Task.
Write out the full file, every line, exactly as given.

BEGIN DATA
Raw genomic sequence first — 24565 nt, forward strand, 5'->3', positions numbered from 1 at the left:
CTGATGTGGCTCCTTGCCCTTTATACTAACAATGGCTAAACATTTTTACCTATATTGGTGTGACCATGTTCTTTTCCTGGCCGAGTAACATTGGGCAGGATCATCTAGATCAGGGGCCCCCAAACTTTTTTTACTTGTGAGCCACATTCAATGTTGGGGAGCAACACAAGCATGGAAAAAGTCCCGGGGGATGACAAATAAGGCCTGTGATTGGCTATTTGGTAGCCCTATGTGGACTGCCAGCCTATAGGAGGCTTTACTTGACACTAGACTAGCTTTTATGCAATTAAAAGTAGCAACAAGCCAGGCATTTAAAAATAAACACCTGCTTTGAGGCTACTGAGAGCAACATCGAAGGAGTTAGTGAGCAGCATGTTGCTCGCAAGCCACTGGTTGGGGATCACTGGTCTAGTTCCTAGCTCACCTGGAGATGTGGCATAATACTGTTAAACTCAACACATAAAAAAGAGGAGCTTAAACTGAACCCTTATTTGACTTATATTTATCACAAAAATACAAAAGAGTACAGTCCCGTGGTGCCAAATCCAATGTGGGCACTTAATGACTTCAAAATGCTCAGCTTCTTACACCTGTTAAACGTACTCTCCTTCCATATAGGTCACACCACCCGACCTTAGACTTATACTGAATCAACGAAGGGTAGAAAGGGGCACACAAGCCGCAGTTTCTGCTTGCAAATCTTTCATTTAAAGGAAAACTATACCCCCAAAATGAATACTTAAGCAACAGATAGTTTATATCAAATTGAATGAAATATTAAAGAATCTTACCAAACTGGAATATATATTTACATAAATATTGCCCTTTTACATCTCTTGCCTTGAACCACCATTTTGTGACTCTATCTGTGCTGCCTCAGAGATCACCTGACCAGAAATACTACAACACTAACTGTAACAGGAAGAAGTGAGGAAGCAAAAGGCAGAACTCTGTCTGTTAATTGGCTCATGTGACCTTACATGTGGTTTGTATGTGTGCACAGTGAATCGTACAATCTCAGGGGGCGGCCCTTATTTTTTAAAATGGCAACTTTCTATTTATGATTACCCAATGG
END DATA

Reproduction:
Raw genomic sequence first — 24565 nt, forward strand, 5'->3', positions numbered from 1 at the left:
CTGATGTGGCTCCTTGCCCTTTATACTAACAATGGCTAAACATTTTTACCTATATTGGTGTGACCATGTTCTTTTCCTGGCCGAGTAACATTGGGCAGGATCATCTAGATCAGGGGCCCCCAAACTTTTTTTACTTGTGAGCCACATTCAATGTTGGGGAGCAACACAAGCATGGAAAAAGTCCCGGGGGATGACAAATAAGGCCTGTGATTGGCTATTTGGTAGCCCTATGTGGACTGCCAGCCTATAGGAGGCTTTACTTGACACTAGACTAGCTTTTATGCAATTAAAAGTAGCAACAAGCCAGGCATTTAAAAATAAACACCTGCTTTGAGGCTACTGAGAGCAACATCGAAGGAGTTAGTGAGCAGCATGTTGCTCGCAAGCCACTGGTTGGGGATCACTGGTCTAGTTCCTAGCTCACCTGGAGATGTGGCATAATACTGTTAAACTCAACACATAAAAAAGAGGAGCTTAAACTGAACCCTTATTTGACTTATATTTATCACAAAAATACAAAAGAGTACAGTCCCGTGGTGCCAAATCCAATGTGGGCACTTAATGACTTCAAAATGCTCAGCTTCTTACACCTGTTAAACGTACTCTCCTTCCATATAGGTCACACCACCCGACCTTAGACTTATACTGAATCAACGAAGGGTAGAAAGGGGCACACAAGCCGCAGTTTCTGCTTGCAAATCTTTCATTTAAAGGAAAACTATACCCCCAAAATGAATACTTAAGCAACAGATAGTTTATATCAAATTGAATGAAATATTAAAGAATCTTACCAAACTGGAATATATATTTACATAAATATTGCCCTTTTACATCTCTTGCCTTGAACCACCATTTTGTGACTCTATCTGTGCTGCCTCAGAGATCACCTGACCAGAAATACTACAACACTAACTGTAACAGGAAGAAGTGAGGAAGCAAAAGGCAGAACTCTGTCTGTTAATTGGCTCATGTGACCTTACATGTGGTTTGTATGTGTGCACAGTGAATCGTACAATCTCAGGGGGCGGCCCTTATTTTTTAAAATGGCAACTTTCTATTTATGATTACCCAATGG